The youngest player in a crowded backfield, Northwest Missouri State redshirt freshman Justin Fulks has emerged this spring as a potential replacement for dynamic all-purpose back Jordan Simmons.
Fulks is being used as both a tailback and slot receiver, the same roles Simmons played during each of his last three seasons at Northwest.
Like they did with Simmons—a four-year contributor—the Bearcat coaches view Fulks as someone who can be a difference-maker right away.
"We really feel like if we were going to play a game tomorrow, he'd be our starting slot receiver" said Northwest Missouri State head coach Adam Dorrel. "Right now, he's our best pure running back as far as running the stretch and zone play. He's very talented."
The 5-11 Fulks was one of three players from Blue Valley (Kan.) High School to sign with Northwest as part of Dorrel's first recruiting class in 2012. The others were quarterback Kyle Zimmerman and defensive end Chris Foster.
Fulks was a three-year starter at Blue Valley and earned all-state honors his junior and senior seasons, both of which ended in the state championship game.
As a senior, Fulks ran for over 1,800 yards with 21 touchdowns and caught 22 passes for 315 yards and four touchdowns.
Highly thought of at the time of his signing, Fulks is one of the only Bearcat redshirt freshmen poised to contribute next season.
The player he's being groomed to replace—Simmons—saw significant playing time as a redshirt freshman and went on to become an all-conference running back/return man.
He was Northwest's second leading rusher last year with 546 yards and tied for the team lead in receptions with 54.
Simmons, who is drawing some NFL interest, teamed with James Franklin III to form one of the country's most electric backfield combos each of the last two seasons.
His departure leaves Franklin III, an upcoming senior, on his own, but Fulks, Billy Creason, Kohlman Adema-Schulte and Denver Lohnes provide more than enough capable tandem options.
"We're not going to have any shortage of tailbacks, I'll tell you that," said Dorrel. "That's a good problem to have because the kids athletically are so good we can move them around."
Franklin III has not participated in any of Northwest's spring practices thus far because of a previous medical condition that Dorrel said he couldn't talk about.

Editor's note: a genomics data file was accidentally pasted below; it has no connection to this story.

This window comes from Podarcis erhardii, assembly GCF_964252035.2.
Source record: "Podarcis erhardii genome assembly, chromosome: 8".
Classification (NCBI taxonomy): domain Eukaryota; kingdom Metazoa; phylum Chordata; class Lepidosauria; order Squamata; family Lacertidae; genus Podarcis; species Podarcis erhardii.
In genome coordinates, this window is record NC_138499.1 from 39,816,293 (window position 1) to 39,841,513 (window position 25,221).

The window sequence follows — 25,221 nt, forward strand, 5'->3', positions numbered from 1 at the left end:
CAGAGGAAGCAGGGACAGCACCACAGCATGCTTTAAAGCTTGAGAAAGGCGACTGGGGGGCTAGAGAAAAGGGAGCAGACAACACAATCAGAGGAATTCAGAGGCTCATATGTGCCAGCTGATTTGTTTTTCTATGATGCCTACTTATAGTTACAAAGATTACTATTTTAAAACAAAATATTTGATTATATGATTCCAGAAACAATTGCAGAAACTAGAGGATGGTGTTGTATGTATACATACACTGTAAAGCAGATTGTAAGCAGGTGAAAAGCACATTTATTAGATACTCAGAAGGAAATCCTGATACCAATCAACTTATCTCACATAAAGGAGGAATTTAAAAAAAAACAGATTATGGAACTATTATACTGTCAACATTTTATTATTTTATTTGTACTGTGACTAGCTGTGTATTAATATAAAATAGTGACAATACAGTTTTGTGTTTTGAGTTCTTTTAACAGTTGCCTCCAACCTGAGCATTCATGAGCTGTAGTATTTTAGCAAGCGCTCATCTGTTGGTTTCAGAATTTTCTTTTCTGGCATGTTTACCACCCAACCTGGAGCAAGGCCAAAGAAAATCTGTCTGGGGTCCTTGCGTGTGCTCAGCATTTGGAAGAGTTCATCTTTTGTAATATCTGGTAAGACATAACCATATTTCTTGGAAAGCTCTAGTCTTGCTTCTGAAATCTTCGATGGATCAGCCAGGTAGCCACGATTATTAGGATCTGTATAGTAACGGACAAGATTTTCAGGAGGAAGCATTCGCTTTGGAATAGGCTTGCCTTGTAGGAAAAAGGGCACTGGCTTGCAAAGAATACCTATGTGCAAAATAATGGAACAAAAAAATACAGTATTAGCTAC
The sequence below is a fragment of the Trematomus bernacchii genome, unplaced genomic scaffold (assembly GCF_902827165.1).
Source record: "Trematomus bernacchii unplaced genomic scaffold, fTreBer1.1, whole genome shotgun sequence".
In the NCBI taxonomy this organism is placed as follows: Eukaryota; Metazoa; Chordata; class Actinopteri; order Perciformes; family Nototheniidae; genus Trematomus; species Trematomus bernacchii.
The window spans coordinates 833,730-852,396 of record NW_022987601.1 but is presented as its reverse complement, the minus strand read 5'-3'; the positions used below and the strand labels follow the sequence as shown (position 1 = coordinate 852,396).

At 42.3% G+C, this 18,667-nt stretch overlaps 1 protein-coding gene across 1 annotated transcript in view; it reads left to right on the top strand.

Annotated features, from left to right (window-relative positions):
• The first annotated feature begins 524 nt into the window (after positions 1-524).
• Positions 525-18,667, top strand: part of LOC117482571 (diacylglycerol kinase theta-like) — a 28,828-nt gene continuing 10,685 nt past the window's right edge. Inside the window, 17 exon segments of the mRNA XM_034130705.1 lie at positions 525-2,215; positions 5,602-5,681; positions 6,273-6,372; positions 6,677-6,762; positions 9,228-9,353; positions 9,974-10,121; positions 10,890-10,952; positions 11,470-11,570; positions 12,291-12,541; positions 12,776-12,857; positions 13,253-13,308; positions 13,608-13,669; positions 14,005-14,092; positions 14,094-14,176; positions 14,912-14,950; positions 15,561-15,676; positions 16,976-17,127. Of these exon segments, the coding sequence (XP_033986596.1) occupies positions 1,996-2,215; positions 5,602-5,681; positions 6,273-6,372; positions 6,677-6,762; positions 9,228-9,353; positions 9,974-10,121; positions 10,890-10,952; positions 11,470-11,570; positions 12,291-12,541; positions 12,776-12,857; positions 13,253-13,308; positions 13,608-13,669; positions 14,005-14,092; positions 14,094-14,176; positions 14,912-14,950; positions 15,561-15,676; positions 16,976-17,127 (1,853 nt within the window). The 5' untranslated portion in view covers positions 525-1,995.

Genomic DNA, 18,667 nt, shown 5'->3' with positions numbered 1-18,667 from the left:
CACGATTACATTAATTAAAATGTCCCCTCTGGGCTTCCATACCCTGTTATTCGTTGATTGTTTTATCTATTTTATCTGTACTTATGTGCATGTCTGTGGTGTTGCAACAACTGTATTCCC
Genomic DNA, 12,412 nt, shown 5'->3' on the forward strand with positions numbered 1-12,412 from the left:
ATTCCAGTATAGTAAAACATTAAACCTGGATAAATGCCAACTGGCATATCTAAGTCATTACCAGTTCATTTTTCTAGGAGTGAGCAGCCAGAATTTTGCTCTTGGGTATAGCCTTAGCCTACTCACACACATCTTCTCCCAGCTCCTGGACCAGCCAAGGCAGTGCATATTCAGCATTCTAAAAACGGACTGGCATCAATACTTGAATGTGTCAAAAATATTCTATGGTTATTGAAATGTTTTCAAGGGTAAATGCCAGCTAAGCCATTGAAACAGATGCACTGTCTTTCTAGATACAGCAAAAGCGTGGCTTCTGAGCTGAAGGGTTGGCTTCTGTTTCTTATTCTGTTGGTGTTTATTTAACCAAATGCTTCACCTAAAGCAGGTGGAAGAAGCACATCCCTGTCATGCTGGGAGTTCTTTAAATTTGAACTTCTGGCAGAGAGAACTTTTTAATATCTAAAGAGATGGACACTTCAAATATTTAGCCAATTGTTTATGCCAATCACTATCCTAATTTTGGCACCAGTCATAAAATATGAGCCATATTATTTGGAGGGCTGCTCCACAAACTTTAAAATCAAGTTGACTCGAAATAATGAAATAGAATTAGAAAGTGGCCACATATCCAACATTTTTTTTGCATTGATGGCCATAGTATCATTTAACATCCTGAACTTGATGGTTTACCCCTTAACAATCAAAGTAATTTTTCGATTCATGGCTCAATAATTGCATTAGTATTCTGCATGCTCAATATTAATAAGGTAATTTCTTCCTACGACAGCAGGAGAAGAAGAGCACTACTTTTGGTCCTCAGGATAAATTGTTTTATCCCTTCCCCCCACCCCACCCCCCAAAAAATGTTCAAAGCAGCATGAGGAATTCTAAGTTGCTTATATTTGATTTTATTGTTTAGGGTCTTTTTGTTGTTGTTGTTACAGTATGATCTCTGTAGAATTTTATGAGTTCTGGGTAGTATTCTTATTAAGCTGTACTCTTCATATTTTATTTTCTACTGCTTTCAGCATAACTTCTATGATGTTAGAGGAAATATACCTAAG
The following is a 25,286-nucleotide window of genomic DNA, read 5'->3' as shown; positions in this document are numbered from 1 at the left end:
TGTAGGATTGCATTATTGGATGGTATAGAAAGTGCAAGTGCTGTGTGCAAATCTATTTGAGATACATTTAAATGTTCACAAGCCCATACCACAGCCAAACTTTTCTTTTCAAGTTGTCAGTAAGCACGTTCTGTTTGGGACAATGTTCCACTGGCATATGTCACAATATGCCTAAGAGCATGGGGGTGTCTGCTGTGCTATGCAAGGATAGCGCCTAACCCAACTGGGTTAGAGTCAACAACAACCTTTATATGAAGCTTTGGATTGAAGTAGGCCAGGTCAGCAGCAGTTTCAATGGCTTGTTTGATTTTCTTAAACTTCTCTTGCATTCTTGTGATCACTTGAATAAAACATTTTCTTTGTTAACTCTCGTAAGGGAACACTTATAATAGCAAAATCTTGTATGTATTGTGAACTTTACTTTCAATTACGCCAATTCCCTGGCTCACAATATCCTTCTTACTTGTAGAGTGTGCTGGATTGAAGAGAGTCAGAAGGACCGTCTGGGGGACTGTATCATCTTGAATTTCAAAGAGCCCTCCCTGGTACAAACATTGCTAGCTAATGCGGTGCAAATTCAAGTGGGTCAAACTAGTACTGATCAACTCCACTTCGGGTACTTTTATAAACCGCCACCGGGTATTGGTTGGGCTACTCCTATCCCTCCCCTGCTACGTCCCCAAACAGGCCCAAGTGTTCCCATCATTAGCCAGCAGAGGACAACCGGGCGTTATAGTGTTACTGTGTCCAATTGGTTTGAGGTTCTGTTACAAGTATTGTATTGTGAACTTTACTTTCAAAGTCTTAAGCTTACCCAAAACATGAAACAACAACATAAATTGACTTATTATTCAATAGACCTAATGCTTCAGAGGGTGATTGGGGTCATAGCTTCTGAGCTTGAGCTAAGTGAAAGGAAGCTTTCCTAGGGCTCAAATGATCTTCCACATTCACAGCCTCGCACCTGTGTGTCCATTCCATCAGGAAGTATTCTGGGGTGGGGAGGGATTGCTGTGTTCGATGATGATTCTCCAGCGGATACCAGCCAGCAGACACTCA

This has allowed Northwest's back-up contingent to get more first-team reps than they would've otherwise.
An emphasis for Northwest's runners this spring has been to get up the field as much as possible.
"We had some great plays last year running the football, but we're trying to get more downhill instead of trying to go outside," said Northwest Missouri State offensive coordinator Charlie Flohr. "We've really tried to establish that part of our run game this spring."
Page 2 of 2 - Much more of a perimeter running threat, Franklin III is entering his third season as a starter after transferring from Nebraska-Omaha.
His production dipped last season due to a slow start and an injury late that caused him to miss most of the team's two playoff games. He finished with 733 yards, down from his league-high total of 1,247 the year before, but averaged 5.0 yards per carry.
A two-year back-up after starting four games in 2010, Creason was Northwest's third leading rusher last year with 422 yards and averaged 5.9 yards per attempt.
He filled in for the injured Franklin III and Simmons in the team's 35-0 first round playoff win over Harding and ran for 113 yards and a touchdown.
Adema-Schulte, a hole-hitting junior, finished the year with 171 yards and played in 12 games. Lohnes, a sophomore, played in six.
"Certainly, it's a goal of mine and it's a goal of the offensive line and the offensive staff to have a 1,000 yard rusher next year," said Dorrel. "If it's James, great. If it's Billy, if it's Kohlman, right now I can't tell you who that is going to be. I certainly don't see us running more than two tailbacks."